LONDON (Reuters) - European stocks held near 15-month highs and the dollar strengthened against other top global currencies on Thursday on growing expectations that the U.S. central bank will raise interest rates later this month.
Federal Reserve Governor Lael Brainard became on Wednesday the latest central bank official to signal that a hike may be in the offing, saying an improving global economy and a solid U.S. recovery meant it would be "appropriate soon" to raise rates.
Federal fund futures prices suggest markets see a 70 percent chance of a 25 basis point hike.
European shares dipped after Wednesday's strong showing, gains on Asian bourses and new record highs on Wall Street.
Although higher interest rates would raise U.S. companies' costs, they are also being seen as a sign of confidence in the economy and, along with U.S. President Donald Trump's speech to Congress, were cited as factors behind Wall Street's rise.
Fed Chair Janet Yellen is due to speak on the economic outlook in Chicago on Friday.
The pan-European STOXX 600 index fell 0.1 percent after adding 1.5 percent on Wednesday and hitting its highest since December 2015, as losses on consumer-related stocks outweigh gains in healthcare and miners.
MSCI's broadest index of Asia-Pacific shares outside Japan rose 0.3 percent, while Japan's Nikkei closed up 0.9 percent after hitting a 14-month high as a weaker yen helped exporters.
The dollar index, which measures the greenback against a basket of six major currencies, hit a seven-week high.
The euro fell 0.1 percent to $1.0535, the yen fell 0.5 percent to 114.26 per dollar and sterling was flat at $1.2290, having earlier touched a six-week low around $1.2260.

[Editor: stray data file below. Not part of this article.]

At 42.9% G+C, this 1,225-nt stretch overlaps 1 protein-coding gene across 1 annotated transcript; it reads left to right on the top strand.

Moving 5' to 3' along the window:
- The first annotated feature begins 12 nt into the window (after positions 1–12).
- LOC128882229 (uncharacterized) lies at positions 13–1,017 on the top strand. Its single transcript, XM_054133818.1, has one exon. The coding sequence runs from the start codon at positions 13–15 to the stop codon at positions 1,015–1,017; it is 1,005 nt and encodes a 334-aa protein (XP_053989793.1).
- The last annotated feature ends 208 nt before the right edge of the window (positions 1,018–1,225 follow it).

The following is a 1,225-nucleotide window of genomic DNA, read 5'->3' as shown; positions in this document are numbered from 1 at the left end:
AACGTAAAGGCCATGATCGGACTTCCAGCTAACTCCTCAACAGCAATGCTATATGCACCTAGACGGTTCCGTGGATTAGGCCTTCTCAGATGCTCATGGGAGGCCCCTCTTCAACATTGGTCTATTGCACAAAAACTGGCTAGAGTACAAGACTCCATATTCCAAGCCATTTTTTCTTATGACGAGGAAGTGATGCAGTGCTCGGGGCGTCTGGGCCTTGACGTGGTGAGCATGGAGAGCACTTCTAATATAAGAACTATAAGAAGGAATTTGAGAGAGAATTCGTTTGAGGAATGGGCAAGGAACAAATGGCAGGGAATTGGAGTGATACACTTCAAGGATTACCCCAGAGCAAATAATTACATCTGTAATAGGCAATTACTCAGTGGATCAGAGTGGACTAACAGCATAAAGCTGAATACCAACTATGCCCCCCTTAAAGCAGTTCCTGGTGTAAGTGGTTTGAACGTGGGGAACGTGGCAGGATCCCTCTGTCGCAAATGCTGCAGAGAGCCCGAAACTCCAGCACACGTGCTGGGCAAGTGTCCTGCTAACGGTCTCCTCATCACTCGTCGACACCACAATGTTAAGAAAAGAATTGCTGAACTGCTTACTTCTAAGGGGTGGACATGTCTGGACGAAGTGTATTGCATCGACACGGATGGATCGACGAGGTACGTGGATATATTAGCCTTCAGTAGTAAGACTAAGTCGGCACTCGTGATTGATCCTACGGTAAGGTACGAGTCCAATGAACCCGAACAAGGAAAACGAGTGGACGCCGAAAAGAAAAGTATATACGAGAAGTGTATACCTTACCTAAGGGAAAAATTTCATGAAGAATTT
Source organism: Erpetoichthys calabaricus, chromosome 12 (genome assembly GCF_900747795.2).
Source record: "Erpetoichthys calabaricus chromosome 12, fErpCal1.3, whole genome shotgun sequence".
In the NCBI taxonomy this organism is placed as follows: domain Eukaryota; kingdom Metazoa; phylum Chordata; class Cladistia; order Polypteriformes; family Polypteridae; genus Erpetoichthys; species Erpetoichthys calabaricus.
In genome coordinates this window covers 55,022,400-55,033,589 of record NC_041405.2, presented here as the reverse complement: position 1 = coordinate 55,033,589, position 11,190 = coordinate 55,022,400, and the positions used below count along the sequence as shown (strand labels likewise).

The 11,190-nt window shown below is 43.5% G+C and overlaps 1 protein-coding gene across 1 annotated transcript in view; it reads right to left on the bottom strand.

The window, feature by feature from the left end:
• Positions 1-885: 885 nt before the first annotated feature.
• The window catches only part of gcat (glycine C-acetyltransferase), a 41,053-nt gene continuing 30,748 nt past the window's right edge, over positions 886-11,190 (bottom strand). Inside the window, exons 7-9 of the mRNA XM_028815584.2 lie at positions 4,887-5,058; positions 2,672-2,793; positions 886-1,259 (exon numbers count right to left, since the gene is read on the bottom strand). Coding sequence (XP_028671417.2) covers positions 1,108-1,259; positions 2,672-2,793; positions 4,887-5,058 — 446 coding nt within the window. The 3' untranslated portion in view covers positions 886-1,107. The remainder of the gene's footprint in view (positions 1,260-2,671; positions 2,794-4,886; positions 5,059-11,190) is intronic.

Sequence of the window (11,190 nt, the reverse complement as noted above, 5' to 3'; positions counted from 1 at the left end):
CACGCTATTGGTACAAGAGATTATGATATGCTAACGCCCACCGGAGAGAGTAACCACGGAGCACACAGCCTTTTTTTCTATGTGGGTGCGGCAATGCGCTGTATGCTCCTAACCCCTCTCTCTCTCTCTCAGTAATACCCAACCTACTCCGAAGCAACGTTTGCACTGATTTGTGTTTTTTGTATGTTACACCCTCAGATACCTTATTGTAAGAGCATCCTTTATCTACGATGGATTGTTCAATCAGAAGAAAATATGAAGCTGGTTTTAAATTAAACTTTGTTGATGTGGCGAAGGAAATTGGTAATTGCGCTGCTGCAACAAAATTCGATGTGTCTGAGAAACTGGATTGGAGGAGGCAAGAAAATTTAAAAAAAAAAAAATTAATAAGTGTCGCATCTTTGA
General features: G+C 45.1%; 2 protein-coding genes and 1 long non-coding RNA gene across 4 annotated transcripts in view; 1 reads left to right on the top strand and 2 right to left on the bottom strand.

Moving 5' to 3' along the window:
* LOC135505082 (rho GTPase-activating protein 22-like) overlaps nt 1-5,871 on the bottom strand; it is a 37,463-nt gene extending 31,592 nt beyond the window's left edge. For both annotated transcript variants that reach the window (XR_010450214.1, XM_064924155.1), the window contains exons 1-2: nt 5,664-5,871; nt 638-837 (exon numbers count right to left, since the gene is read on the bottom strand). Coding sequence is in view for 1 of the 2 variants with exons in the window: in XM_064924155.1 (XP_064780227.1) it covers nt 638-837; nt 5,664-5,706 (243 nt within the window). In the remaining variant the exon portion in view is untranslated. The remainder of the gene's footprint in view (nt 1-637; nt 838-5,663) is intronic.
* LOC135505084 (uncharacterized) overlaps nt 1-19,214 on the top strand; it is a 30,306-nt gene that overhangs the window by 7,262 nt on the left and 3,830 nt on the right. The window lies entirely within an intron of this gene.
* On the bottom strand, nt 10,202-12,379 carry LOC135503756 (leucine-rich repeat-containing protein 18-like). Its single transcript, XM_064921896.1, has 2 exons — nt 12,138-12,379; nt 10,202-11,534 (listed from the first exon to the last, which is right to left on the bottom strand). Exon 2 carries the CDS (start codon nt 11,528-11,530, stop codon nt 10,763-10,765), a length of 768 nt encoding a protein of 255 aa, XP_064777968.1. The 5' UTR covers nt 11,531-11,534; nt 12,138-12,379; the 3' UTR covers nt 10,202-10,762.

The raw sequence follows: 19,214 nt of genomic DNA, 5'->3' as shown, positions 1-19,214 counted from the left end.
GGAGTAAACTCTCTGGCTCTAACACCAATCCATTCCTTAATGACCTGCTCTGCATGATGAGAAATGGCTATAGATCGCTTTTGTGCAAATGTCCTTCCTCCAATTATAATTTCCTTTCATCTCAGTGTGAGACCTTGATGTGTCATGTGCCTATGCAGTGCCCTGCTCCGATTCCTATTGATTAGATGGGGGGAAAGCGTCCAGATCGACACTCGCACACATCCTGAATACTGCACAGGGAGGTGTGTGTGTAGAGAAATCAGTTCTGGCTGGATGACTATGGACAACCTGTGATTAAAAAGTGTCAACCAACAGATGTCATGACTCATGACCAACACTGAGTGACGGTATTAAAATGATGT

The prospect of higher rates and a potential $1 trillion boost to U.S. infrastructure sought by Trump pushed U.S. Treasury bond yields higher on Wednesday, but they pulled back from those highs on Thursday.
Rate-sensitive two-year yields edged up to 1.292 percent, off Wednesday's peak of 1.308 percent, its highest since 2009.
German 10-year yields pulled back from the day's highs after data showing euro zone inflation hit the European Central Bank's 2 percent target last month, as expected.
ING's global head of debt and rates strategy Padhraic Garvey said prior to the data that such a reading could extend the bearish momentum in bonds.
Oil prices for a third consecutive day after data showed a record build-up in U.S. crude inventories. Brent crude fell 11 cents to $56.25 a barrel.
The stronger dollar weighed on metals prices, which wee buoyed however, by signs of growing demand. Chinese factory activity expanded faster than expected in February, purchasing manager data showed on Wednesday.
Copper, a key Chinese import, fell 0.3 percent to $5,995 a tonne.
Gold fell 0.3 percent to $1,245 an ounce.
(Editing by Hugh Lawson)